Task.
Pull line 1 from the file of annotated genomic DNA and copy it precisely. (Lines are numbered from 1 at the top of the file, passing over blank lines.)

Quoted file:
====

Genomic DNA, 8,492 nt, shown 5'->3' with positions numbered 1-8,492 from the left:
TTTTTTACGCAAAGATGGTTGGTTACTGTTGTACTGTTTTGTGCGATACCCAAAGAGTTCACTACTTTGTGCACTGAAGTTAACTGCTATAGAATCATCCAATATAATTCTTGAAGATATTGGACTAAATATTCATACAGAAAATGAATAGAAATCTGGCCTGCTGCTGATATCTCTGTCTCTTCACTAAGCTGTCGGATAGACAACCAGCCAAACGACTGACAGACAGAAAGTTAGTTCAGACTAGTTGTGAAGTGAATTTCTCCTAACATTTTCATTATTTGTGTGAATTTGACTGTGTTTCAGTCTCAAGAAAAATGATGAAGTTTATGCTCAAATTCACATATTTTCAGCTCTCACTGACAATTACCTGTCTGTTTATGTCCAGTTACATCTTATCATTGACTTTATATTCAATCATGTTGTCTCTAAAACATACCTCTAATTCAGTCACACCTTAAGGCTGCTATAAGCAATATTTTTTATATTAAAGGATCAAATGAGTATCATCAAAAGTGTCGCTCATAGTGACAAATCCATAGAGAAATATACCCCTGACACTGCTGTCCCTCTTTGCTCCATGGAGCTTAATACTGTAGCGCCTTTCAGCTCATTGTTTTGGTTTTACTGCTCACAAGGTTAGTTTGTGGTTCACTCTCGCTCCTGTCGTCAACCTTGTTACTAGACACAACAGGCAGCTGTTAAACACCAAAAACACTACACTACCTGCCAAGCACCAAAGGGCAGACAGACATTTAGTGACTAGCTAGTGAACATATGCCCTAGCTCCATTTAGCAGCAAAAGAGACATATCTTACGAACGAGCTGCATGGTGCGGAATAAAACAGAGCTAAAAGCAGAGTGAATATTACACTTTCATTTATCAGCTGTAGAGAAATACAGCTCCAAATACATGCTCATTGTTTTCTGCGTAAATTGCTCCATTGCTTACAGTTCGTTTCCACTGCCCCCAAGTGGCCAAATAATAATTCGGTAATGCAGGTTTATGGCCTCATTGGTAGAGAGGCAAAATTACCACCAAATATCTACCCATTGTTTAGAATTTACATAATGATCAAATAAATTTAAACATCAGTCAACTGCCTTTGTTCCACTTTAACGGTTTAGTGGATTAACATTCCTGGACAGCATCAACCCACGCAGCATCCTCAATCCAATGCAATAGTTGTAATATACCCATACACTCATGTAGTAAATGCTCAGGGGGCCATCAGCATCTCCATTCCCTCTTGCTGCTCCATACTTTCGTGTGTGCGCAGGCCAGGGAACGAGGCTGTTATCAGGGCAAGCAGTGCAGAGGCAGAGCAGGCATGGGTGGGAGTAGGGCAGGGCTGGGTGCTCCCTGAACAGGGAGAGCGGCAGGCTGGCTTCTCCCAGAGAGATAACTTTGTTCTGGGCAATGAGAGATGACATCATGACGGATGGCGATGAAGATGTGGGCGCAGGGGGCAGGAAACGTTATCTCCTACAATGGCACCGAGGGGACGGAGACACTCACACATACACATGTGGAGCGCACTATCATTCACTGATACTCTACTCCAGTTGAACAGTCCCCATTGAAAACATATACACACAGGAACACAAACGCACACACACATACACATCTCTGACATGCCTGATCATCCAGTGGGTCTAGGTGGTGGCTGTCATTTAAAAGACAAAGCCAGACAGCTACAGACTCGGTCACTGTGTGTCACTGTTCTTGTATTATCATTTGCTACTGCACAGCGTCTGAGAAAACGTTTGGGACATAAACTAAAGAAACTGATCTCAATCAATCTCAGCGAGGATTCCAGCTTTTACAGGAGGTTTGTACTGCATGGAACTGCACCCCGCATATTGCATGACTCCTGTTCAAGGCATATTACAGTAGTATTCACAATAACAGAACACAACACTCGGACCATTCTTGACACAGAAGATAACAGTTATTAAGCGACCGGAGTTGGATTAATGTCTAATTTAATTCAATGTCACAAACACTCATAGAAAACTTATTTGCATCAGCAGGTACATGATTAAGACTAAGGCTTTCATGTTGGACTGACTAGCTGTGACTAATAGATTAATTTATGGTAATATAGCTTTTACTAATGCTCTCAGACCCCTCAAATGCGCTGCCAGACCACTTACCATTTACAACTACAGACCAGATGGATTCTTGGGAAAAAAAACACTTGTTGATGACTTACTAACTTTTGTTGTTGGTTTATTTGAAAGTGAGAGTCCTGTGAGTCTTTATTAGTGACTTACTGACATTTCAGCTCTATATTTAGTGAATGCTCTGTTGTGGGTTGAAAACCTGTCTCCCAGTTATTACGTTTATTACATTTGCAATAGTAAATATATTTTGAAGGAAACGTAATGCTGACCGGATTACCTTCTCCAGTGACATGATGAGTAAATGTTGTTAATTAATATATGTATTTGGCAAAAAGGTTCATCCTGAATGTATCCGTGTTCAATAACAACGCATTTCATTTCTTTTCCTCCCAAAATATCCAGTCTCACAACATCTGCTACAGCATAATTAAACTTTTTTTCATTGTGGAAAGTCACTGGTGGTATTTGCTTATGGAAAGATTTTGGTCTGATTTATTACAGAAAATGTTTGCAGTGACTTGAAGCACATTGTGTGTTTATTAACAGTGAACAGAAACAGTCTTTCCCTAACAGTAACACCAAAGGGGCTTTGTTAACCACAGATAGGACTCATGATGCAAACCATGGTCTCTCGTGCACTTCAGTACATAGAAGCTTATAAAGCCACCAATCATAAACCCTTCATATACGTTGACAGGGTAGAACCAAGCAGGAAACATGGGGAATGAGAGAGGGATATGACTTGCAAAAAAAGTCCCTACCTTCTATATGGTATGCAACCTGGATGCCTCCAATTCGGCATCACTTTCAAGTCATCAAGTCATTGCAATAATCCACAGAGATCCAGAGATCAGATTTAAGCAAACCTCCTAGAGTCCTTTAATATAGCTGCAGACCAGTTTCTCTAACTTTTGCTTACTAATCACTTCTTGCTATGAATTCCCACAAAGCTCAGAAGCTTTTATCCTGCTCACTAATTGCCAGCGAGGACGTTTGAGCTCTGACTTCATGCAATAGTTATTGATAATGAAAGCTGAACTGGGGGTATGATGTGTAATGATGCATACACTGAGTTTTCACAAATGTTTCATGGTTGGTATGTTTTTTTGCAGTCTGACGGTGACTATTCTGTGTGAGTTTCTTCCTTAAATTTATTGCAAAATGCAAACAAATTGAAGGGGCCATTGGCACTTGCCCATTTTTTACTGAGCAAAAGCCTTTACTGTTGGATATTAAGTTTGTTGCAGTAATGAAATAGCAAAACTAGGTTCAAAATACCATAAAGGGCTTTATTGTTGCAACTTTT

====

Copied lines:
Genomic DNA, 8,492 nt, shown 5'->3' with positions numbered 1-8,492 from the left: